Presto Change-o: Unwinding Transactions in the Face of Uncertainty; It's all about the rescission doctrine.

AuthorJacobs, Kevin M.

With tax reform on the horizon, many companies are actively considering how the various proposals could impact their business and how they should structure their operations. However, many companies do not want to go all in and pull the trigger on a transaction based on what may amount to an educated guess about where tax law will ultimately lie. To address some of those concerns, companies should be aware of the rescission doctrine and its potential uses. Generally viewed as a last resort, the rescission doctrine may allow companies to retroactively unwind a transaction they have entered into, as long as they are aware of the open questions and potential limitations attached to this course of action.

History of the Rescission Doctrine

Neither the Internal Revenue Code nor any Treasury Regulations describe the rescission doctrine, but its genesis and application in the tax realm can be traced to Penn v. Robertson} In that case, Charles A. Penn was a vice president and director of the American Tobacco Company (ATC). In 1929, the company directors passed a resolution that resulted in the sale of 10,000 shares of ATC stock to Penn in exchange for a note, in which dividends on the stock would be credited to the note. In 1931, in response to litigation, the directors of ATC passed a resolution to rescind and cancel the 1929 sale and the dividends that were credited in 1930 and 1931. The court, based on annual income tax accounting, required Penn to recognize dividend income with respect to the 1930 dividend, but allowed the rescission of the 1931 dividend.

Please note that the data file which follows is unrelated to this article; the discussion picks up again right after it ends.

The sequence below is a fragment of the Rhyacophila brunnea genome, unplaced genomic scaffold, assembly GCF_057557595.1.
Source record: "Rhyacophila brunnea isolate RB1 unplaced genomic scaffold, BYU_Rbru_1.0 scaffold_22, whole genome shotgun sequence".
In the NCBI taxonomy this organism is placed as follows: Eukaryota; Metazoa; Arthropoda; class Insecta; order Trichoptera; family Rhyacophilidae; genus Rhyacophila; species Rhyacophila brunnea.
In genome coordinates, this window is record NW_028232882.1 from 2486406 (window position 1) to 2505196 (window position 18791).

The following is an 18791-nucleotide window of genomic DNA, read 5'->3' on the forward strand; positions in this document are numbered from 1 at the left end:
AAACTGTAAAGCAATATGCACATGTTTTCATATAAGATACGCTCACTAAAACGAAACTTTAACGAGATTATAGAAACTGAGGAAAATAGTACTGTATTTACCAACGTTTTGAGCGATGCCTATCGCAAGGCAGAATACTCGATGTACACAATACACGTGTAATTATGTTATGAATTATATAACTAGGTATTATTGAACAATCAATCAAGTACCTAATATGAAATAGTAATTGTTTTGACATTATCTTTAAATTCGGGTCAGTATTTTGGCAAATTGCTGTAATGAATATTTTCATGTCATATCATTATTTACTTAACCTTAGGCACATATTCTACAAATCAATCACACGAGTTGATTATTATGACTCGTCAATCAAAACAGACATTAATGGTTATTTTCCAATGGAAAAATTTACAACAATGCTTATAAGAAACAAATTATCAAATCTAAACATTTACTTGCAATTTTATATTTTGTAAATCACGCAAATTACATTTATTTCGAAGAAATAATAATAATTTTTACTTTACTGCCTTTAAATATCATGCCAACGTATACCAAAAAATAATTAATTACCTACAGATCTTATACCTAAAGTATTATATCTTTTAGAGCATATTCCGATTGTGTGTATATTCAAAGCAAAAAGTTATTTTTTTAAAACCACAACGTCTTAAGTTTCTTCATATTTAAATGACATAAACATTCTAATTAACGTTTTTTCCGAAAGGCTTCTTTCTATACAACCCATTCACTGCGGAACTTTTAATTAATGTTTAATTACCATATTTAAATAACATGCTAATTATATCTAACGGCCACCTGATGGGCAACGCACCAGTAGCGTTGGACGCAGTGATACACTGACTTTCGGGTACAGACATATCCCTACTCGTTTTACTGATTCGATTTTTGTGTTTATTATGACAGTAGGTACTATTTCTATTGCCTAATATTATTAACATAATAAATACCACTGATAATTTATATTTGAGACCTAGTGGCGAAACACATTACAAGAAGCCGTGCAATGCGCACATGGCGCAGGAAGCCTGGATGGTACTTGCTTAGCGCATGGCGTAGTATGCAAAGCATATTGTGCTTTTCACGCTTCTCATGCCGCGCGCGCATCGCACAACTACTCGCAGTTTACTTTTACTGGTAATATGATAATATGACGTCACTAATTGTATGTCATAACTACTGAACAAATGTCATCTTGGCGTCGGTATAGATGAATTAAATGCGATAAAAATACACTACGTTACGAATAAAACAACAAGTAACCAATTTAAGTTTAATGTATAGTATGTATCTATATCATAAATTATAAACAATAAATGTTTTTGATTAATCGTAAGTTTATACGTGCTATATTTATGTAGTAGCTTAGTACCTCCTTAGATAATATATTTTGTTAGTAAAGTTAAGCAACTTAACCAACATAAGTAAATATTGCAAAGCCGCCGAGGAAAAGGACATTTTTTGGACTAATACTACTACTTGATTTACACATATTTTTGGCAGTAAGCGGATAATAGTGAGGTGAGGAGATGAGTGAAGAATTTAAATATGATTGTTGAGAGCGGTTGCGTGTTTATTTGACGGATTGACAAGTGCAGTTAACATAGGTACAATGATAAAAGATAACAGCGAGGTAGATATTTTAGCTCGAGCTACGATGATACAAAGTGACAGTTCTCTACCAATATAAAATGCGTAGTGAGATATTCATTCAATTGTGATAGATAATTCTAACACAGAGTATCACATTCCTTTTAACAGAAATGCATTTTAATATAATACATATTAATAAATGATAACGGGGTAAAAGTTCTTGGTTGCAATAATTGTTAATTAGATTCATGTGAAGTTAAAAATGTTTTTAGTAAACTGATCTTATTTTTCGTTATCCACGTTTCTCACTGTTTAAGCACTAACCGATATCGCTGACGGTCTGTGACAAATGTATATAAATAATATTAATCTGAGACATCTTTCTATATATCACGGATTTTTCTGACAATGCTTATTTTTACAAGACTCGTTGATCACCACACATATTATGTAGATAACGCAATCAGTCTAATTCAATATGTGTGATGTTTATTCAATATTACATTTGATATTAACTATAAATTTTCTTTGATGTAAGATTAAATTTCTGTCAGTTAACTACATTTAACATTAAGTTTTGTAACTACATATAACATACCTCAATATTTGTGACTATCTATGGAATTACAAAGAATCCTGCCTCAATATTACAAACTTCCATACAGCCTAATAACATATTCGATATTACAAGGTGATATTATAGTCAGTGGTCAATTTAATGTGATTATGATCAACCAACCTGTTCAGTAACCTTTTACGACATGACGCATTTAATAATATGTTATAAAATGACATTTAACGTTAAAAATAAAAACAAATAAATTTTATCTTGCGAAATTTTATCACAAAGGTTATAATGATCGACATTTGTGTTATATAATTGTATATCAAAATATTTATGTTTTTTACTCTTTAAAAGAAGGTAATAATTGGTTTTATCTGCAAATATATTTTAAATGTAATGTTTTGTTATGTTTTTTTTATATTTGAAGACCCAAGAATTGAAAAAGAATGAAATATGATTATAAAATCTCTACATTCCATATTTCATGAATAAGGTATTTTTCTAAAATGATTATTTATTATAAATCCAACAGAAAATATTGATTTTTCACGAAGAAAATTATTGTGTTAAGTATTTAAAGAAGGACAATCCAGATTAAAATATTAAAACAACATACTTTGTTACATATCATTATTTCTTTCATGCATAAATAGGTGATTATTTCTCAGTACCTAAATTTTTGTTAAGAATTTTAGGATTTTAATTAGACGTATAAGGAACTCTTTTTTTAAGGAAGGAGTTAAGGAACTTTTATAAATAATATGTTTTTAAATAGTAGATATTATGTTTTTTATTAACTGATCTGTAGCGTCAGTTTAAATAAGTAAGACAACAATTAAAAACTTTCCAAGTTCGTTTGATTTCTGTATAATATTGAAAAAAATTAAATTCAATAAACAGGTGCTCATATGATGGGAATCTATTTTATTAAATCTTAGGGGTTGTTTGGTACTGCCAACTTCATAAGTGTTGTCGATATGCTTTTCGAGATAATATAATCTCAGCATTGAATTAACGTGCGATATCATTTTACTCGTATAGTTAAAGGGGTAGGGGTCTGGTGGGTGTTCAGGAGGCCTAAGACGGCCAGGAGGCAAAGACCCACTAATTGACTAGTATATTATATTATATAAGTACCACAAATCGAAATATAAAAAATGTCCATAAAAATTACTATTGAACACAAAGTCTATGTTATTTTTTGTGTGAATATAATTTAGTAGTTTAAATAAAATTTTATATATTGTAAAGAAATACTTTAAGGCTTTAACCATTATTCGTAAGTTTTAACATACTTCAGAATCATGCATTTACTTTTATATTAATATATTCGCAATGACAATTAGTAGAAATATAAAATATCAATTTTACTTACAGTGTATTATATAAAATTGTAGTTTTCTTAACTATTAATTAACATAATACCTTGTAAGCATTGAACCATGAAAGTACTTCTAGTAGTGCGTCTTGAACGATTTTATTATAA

Forty years later, in Revenue Ruling 80-58,2 the Internal Revenue Service acknowledged that rescission could be accomplished by mutual agreement, by one party's declaration of rescission of the contract without the other's consent if sufficient grounds exist, or by court order. However, the IRS required that:

* the parties to the original transaction are the same parties that entered into the rescission;

* the parties be returned to the "relative positions that they would have occupied had no contract been made"; and

* the rescission and restoration occur within the same taxable year as the original transaction.

It is important to note that, in formulating these requirements, the IRS did not refer to a nontax business purpose in order to apply the rescission doctrine. In fact, the IRS has issued numerous private letter rulings allowing taxpayers to rescind a transaction in order to obtain a better tax result or to correct a tax error, including:

* unwinding a liquidation or merger to restore the shareholder's basis in the...

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